Please note this is a work of fiction based on a story of the saint with a fox and how I imagine it might have happened. This is UPG, fictional, NOT REAL.
We were worried, it’s true. The auld Fox, him that caused the phrase comh glic le sionnach (clever as a fox) to be coined in the first place, had been killed. Out on the hunt he was and a spear took him down. No one admitted to it of course, but there he was all the same, bleeding out on the ground, and nothing any of us could do to save him. And then of course, someone had to tell Himself that the Fox was gone, and to be fair it was a brave woman that did it in the end. Well, she was married to him, we thought she’d be safe enough, but even so it was a worry. Himself did love his auld Fox.
But now the Fox was gone from us. And we were left with Himself in a mood, an ongoing, ever lasting mood. Nothing could life him. We tried. We retold the stories the Fox used to tell. We re-sang the songs he used to sing. We had tumblers and dancers and musicians and entertainers galore in to try and life him and nothing worked.
And at the same time, there was a man kept confined. It was not our way usually, but really, we couldn’t trust Himself to give right judgement and blast it, there’s times you have to manage them above us. The man was likely to be killed if he went for judgement in that time and he hadn’t done anything worthy of that – or so we thought anyway, those of us who had hidden him away. Stolen a sheep from what I remember, for a youthful joke and the sheep given back the next day, but worry was given to the auld farmer who owned said sheep, the sheep being part of the family. So usually that would lead to a season’s work on the farm for the young lad or hiring someone to do it for him, if such could be found, but prices jumped when it was a judgement hire to be sure.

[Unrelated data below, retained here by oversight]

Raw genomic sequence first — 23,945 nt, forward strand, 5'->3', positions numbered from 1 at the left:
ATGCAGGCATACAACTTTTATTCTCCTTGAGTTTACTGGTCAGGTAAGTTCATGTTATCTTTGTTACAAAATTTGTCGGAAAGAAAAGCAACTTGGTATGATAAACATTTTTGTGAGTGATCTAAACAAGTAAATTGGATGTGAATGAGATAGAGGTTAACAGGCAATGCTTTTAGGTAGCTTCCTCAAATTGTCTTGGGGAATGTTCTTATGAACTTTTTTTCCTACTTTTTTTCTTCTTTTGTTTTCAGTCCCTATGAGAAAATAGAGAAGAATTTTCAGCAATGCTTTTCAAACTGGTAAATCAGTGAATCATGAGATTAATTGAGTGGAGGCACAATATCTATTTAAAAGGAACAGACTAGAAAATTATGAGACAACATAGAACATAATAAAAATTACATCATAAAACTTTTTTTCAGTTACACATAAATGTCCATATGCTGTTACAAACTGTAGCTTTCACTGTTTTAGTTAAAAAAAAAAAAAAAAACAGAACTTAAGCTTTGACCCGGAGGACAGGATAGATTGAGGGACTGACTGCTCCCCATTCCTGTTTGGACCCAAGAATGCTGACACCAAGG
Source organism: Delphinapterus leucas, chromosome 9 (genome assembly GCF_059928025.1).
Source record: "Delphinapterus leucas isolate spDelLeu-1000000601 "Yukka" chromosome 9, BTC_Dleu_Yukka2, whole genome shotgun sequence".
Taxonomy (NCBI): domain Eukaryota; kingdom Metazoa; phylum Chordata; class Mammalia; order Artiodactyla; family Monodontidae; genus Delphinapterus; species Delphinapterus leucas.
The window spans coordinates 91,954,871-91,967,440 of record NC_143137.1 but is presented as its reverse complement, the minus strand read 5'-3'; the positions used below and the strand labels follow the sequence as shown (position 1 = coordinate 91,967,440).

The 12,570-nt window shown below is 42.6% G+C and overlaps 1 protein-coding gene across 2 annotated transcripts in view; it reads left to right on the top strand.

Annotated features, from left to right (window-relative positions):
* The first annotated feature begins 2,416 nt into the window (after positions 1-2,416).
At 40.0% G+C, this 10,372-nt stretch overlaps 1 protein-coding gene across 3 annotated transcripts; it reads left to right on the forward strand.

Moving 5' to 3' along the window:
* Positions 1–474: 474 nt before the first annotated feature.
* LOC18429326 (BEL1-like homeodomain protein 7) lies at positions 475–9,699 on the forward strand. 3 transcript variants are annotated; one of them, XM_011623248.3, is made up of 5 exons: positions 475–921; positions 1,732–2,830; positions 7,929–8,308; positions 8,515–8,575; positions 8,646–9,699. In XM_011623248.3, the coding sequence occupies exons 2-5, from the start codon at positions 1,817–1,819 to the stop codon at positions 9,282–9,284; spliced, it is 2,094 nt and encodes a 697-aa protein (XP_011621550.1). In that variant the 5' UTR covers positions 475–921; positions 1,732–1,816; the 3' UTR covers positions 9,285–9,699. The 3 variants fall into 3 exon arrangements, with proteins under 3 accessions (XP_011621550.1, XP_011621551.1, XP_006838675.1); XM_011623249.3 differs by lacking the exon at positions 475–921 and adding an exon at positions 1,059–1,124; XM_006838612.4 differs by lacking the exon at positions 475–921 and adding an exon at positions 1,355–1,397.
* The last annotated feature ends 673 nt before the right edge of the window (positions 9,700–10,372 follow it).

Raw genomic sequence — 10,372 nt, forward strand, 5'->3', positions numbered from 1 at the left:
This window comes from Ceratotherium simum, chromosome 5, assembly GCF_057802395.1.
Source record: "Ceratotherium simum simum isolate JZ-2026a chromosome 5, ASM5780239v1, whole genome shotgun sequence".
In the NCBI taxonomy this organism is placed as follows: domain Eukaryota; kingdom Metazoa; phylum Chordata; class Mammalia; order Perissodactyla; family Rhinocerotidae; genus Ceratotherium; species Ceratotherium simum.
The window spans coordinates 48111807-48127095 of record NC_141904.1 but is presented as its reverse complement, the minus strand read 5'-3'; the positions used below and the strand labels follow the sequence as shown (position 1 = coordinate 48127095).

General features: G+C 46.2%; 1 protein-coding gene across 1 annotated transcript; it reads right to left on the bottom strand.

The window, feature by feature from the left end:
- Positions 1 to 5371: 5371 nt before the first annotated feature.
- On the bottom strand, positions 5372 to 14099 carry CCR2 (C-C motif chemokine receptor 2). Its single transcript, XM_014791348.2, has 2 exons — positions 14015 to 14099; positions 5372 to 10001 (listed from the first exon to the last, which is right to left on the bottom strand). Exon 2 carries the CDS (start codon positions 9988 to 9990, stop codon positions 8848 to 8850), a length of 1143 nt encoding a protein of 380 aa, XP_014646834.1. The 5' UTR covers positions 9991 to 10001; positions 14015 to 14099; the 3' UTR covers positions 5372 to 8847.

In the end, the Lady from Kildare was due a visit anyway. So we waited and kept him fed and tried to keep Himself from doing anything he’d really regret. And when she came walking up, she was maybe a bit surprised at the level of welcome she got. But the first thing she did was to throw Himself off someone he was yelling at. So that was a great start. Now Himself and the Lady were old friends, but you’d never think it from the row that followed. I won’t repeat the language used at all for fear someone might read it and think of using it, but they yelled each other up and down every wall in the place. And we had tall walls! It went on for hours. Hounds ran from them. Children were hiding behind their mothers’ skirts and some of them were taller than said mother! We were running interference as they moved through the place, moving any weapons we could see, leaving them blankets and rugs to fall on and throw at each other.
Well, the pair of them had tempers and Himself had been brewing a while and herself could never abide wallowing. In the end, she stopped and looked at him and said “Are you feeling better now, do you think?” And he laughed and we all heaved a sigh of relief.
Then while we were all at dinner, she left early to go say her prayers – her thoughts were always with God, you know, from the time she first heard of Him – and we thought nothing of it. And the next morning, she went off work a walk and we went to feed the young lad we had waiting for judgement only to find him gone. So we had to go chasing him. And the trail was easy enough to find, the lad had headed straight home and sure we could see him tearing along ahead of us. But he was on foot, and tired and we were on horses, so anyone could see how that was going to end. But the Fear must have been on the lad, because he was determined to escape us, he was scrambling on all fours to escape us, pulling himself up a hill, through brambles, squirming and twisting, dammit the horses couldn’t catch him.